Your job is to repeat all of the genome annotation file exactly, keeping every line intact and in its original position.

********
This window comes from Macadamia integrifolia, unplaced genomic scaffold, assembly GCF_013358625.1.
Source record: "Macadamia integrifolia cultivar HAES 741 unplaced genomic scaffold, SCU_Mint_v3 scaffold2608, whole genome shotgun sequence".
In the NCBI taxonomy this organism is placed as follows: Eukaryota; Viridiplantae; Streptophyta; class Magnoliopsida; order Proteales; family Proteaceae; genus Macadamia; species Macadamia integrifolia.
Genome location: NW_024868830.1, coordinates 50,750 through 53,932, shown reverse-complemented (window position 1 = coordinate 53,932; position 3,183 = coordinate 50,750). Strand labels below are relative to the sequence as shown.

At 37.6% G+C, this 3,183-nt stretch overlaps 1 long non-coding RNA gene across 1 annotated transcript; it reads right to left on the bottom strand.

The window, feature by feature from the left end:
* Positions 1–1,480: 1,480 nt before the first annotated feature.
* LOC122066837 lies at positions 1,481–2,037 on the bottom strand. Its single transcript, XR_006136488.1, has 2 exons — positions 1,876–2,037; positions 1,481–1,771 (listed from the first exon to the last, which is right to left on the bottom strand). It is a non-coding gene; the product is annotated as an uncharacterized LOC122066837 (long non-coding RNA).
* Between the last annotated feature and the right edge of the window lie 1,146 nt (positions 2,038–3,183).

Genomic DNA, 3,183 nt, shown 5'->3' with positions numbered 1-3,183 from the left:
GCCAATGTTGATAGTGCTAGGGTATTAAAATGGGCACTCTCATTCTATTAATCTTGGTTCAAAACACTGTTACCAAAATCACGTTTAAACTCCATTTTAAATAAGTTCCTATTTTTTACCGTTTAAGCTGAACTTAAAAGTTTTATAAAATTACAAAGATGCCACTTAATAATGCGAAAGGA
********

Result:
This window comes from Macadamia integrifolia, unplaced genomic scaffold, assembly GCF_013358625.1.
Source record: "Macadamia integrifolia cultivar HAES 741 unplaced genomic scaffold, SCU_Mint_v3 scaffold2608, whole genome shotgun sequence".
In the NCBI taxonomy this organism is placed as follows: Eukaryota; Viridiplantae; Streptophyta; class Magnoliopsida; order Proteales; family Proteaceae; genus Macadamia; species Macadamia integrifolia.
Genome location: NW_024868830.1, coordinates 50,750 through 53,932, shown reverse-complemented (window position 1 = coordinate 53,932; position 3,183 = coordinate 50,750). Strand labels below are relative to the sequence as shown.

At 37.6% G+C, this 3,183-nt stretch overlaps 1 long non-coding RNA gene across 1 annotated transcript; it reads right to left on the bottom strand.

The window, feature by feature from the left end:
* Positions 1–1,480: 1,480 nt before the first annotated feature.
* LOC122066837 lies at positions 1,481–2,037 on the bottom strand. Its single transcript, XR_006136488.1, has 2 exons — positions 1,876–2,037; positions 1,481–1,771 (listed from the first exon to the last, which is right to left on the bottom strand). It is a non-coding gene; the product is annotated as an uncharacterized LOC122066837 (long non-coding RNA).
* Between the last annotated feature and the right edge of the window lie 1,146 nt (positions 2,038–3,183).

Genomic DNA, 3,183 nt, shown 5'->3' with positions numbered 1-3,183 from the left:
GCCAATGTTGATAGTGCTAGGGTATTAAAATGGGCACTCTCATTCTATTAATCTTGGTTCAAAACACTGTTACCAAAATCACGTTTAAACTCCATTTTAAATAAGTTCCTATTTTTTACCGTTTAAGCTGAACTTAAAAGTTTTATAAAATTACAAAGATGCCACTTAATAATGCGAAAGGA